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Missing Rabbit

Missing Rabbit

by Roni Schotter, Cyd Moore (Illustrator)

Rabbit goes everywhere with Kara: to Papa’s house, where they eat “oodles of noodles” and play hide-and-seek, and to Mama’s house, where they eat chicken and rice and dance. But one day, when it’s time to leave Papa’s house for Mama’s, Rabbit asks, “Where do I live?” Kara doesn’t know the answer. When


Rabbit goes everywhere with Kara: to Papa’s house, where they eat “oodles of noodles” and play hide-and-seek, and to Mama’s house, where they eat chicken and rice and dance. But one day, when it’s time to leave Papa’s house for Mama’s, Rabbit asks, “Where do I live?” Kara doesn’t know the answer. When Rabbit asks to stay at Papa’s house, Kara leaves her toy behind, but she misses Rabbit at Mama’s house. What is the answer to Rabbit’s question, and how can Kara keep from missing him?
With enormous warmth and empathy, Missing Rabbit speaks directly to young children whose parents are divorced and live in different places. Cyd Moore’s whimsical artwork is perfectly matched to this reassuring tale about parental love and the true meaning of home.

Editorial Reviews

From the Publisher
For young children dealing with divorce—and their parents—this book is a winner.
School Library Journal

It's the details that move this warm story beyond bibliotherapy. Filled with comfortable routines, silly rhymes, and special games, the text reveals the loving bond Kara shares with each parent, which is echoed in charming cartoon drawings of Kara snuggling with Mama or Papa, cozy and safe in inviting homes.
Booklist, ALA

Publishers Weekly
A comfort to children who "go back and forth," Schotter's (Captain Snap and the Children of Vinegar Lane) thoughtfully conceived story addresses the anxieties of very young children living under joint custody arrangements. Kara, reluctant to leave Papa's house for Mama's, leaves her stuffed rabbit with Papa as a way of coping with the hard good-bye. At Mama's house, though, she finds herself missing Rabbit. Kara's parents are on good terms, and they rush to reassure her. "Mama phones Papa. Papa brings Rabbit." Heading back to Papa's, the same thing happens again; Rabbit gets left behind as a symbol of Kara's reluctance to leave, only to be retrieved when there is "too much missing!" "Where do I live?" Rabbit whispers into Kara's ear. It's a question Kara wonders about, too. " `In my house sometimes,' Mama says. `In my house sometimes,' Papa says. `But wherever you are, you are always in our hearts,' Mama tells her." Throughout, little ditties Kara sings with each parent counterpoint the more somber theme ("Late or early, straight or curly, Noodle! Our favorite foodle!" Kara and Papa sing). Moore (the Stinky Face books) contributes endearing, soft-toned watercolor vignettes and full-page pictures in her customary, slightly stylized manner, joining Schotter in portraying both parents as responsible and affectionate, and their two households as equally loving. Ages 3-6. (Mar.) Copyright 2001 Cahners Business Information.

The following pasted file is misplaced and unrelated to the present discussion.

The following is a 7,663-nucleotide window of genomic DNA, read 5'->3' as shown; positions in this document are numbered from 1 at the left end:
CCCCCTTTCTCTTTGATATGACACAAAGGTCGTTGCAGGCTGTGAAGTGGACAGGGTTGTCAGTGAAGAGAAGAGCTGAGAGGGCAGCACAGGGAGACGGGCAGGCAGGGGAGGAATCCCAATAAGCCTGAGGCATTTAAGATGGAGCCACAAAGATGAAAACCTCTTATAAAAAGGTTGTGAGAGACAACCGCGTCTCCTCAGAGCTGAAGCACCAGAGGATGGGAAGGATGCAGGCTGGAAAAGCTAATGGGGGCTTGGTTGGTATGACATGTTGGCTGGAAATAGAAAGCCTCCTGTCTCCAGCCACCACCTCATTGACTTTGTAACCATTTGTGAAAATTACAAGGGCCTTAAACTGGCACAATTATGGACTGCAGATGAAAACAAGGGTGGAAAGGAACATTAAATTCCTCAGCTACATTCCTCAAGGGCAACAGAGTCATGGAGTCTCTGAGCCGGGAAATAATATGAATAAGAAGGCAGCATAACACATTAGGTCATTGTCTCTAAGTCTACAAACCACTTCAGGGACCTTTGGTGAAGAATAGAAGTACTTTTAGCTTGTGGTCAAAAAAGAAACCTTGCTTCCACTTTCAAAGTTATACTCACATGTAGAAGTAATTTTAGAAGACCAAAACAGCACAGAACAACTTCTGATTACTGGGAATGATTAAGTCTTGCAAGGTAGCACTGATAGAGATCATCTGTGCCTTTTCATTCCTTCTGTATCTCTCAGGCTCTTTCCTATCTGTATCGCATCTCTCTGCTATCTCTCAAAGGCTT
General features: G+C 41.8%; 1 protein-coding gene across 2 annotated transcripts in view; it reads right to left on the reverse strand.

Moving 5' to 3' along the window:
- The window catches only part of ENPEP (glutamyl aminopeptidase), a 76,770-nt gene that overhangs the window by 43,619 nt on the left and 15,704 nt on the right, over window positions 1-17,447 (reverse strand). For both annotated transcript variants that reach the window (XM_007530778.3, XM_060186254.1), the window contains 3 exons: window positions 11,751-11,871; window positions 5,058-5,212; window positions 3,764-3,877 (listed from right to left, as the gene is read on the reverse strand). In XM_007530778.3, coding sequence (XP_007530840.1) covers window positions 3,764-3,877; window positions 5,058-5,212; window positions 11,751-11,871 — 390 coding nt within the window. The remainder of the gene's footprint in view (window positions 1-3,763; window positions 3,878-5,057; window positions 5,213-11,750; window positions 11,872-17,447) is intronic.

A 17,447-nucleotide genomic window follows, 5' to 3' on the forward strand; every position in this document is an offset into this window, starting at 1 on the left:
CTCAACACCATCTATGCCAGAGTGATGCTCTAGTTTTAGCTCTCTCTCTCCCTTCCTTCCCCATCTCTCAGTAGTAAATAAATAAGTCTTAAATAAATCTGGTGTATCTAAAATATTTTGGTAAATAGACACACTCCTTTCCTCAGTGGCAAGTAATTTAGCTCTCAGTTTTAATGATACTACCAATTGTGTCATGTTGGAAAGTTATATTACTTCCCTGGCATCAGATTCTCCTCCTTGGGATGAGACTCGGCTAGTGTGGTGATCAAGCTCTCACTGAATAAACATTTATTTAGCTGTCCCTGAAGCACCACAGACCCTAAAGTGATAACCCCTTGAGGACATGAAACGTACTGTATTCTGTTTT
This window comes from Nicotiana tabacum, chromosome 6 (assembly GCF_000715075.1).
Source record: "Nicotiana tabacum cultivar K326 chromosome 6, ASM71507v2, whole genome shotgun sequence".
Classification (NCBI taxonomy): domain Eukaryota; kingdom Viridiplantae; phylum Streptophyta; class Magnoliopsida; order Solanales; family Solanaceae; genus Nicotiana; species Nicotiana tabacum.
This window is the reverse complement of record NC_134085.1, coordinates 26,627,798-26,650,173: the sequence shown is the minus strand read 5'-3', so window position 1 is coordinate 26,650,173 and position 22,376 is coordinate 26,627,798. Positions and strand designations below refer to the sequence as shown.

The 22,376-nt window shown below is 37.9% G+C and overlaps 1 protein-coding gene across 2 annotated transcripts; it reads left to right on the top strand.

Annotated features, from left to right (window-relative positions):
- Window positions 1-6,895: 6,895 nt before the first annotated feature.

Children's Literature
Kara and her constant companion, Rabbit, have so much fun at Papa's house, playing, laughing, and singing their noodle song, "Late or early, straight or curly, Noodle! Our favorite foodle!" When it is time to go to Mama's house, Kara feels happy and sad. Even Rabbit is confused, asking, "Where do I live?" Time at Mama's house is so much fun! They dance and twirl, then cook their favorite meal, chicken and rice, singing "Can you find a finer treat than ch-ch-chicken to eat, eat, eat?" As the time comes to go to Papa's house, Kara has figured out how to answer Rabbit's question, telling him he lives with her. But who can help Kara find out where she lives? Beautiful watercolor illustrations and gentle, child-oriented handling of this difficult topic of divorce render a reassuring, touching story of parental love and the optimistic spirit of children. 2002, Clarion Books,